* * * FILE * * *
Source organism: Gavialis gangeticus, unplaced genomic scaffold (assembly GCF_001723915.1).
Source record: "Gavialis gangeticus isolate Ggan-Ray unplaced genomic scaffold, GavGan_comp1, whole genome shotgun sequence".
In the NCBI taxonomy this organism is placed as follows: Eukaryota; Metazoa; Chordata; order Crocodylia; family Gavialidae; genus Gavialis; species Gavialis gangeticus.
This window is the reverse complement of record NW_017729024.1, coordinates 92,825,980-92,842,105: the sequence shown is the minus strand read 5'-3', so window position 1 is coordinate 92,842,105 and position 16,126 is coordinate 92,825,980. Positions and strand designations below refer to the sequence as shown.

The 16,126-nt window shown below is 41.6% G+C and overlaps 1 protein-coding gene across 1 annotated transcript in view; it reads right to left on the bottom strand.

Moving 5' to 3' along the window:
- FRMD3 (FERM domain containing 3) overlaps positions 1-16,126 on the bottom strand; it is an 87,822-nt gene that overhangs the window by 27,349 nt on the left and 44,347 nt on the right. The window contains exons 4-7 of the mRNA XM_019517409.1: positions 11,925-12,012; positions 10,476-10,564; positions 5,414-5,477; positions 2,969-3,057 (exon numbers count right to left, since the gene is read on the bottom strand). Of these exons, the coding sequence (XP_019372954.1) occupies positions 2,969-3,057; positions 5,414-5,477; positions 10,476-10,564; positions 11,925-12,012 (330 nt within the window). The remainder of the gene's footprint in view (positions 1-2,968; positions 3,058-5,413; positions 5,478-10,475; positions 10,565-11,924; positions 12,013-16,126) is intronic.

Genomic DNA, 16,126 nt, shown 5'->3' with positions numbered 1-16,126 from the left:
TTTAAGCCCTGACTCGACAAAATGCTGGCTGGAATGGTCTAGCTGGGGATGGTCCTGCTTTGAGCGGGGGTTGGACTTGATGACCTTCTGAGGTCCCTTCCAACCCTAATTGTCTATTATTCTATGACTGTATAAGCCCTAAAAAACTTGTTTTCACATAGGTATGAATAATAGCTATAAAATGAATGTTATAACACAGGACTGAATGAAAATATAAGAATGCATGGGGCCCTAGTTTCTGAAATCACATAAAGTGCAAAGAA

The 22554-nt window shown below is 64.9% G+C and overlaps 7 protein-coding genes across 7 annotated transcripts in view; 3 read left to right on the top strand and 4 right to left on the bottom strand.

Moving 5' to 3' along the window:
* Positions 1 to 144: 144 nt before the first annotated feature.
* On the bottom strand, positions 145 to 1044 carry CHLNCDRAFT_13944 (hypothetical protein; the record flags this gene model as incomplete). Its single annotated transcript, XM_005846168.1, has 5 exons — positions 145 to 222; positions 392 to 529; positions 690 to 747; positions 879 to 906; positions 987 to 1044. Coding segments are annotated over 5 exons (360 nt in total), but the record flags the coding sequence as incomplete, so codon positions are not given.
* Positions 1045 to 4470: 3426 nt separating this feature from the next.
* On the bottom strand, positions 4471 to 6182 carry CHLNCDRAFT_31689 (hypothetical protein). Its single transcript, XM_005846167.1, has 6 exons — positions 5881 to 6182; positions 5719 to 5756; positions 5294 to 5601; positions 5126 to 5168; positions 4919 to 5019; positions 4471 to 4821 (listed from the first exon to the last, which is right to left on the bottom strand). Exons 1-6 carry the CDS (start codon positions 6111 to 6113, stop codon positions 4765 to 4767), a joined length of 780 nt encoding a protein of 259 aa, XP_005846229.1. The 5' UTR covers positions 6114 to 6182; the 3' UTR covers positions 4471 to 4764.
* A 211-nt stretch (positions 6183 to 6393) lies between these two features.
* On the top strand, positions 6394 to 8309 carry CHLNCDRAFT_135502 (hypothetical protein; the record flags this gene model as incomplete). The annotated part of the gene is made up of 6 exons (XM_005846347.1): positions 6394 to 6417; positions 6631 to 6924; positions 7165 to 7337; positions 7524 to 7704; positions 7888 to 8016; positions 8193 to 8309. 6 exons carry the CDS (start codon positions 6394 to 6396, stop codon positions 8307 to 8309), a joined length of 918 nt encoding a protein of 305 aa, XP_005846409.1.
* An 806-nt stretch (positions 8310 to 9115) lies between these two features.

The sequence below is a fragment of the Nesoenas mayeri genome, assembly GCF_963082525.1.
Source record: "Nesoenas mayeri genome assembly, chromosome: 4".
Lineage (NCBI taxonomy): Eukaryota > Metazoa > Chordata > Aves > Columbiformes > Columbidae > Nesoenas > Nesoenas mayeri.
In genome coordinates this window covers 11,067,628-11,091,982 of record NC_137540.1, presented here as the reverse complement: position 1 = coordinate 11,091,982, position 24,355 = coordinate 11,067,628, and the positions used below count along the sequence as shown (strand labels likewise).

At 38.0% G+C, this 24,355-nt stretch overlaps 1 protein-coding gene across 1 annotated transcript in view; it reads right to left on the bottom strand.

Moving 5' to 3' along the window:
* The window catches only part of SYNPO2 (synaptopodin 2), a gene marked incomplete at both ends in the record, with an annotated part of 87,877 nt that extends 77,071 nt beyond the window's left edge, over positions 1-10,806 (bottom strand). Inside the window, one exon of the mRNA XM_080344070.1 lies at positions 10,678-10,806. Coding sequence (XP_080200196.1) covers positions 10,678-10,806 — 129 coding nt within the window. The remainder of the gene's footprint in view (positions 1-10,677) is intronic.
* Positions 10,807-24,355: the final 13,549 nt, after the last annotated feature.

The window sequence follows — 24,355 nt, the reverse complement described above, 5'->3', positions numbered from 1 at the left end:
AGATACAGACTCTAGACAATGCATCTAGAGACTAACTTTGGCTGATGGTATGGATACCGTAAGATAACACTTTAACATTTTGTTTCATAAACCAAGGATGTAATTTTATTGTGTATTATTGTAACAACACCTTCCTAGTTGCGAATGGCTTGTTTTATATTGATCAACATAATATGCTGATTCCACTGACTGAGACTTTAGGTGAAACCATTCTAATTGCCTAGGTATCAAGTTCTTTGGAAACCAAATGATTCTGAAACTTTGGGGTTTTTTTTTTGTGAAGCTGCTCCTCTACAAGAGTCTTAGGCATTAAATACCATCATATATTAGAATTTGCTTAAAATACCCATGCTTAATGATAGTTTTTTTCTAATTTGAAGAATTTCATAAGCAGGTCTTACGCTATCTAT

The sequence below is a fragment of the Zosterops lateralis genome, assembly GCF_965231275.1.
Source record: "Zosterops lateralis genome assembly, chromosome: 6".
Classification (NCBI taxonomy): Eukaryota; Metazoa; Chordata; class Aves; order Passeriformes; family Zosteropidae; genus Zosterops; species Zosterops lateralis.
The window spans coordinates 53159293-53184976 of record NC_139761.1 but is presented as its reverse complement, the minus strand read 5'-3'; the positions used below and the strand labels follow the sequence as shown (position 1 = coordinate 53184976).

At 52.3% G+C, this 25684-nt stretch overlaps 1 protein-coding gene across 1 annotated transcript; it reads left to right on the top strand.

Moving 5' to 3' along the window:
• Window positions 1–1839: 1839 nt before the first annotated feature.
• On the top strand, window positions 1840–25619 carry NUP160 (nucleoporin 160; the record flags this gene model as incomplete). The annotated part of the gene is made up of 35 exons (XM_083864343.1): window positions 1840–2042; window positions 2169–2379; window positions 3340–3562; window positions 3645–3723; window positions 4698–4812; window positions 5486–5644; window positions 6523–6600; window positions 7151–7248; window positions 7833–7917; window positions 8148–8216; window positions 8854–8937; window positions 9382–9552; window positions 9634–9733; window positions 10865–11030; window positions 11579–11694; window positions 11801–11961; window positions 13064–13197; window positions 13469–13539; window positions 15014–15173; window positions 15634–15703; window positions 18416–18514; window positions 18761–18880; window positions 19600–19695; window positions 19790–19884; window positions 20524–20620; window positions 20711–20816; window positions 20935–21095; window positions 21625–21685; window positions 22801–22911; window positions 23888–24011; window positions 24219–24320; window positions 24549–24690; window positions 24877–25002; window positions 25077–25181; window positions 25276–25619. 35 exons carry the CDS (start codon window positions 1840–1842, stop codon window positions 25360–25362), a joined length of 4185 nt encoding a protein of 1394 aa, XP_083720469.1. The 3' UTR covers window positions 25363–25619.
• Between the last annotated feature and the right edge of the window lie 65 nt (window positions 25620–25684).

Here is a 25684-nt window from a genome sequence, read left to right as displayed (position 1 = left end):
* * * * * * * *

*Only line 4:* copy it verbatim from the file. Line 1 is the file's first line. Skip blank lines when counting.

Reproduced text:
This window is the reverse complement of record NW_017729024.1, coordinates 92,825,980-92,842,105: the sequence shown is the minus strand read 5'-3', so window position 1 is coordinate 92,842,105 and position 16,126 is coordinate 92,825,980. Positions and strand designations below refer to the sequence as shown.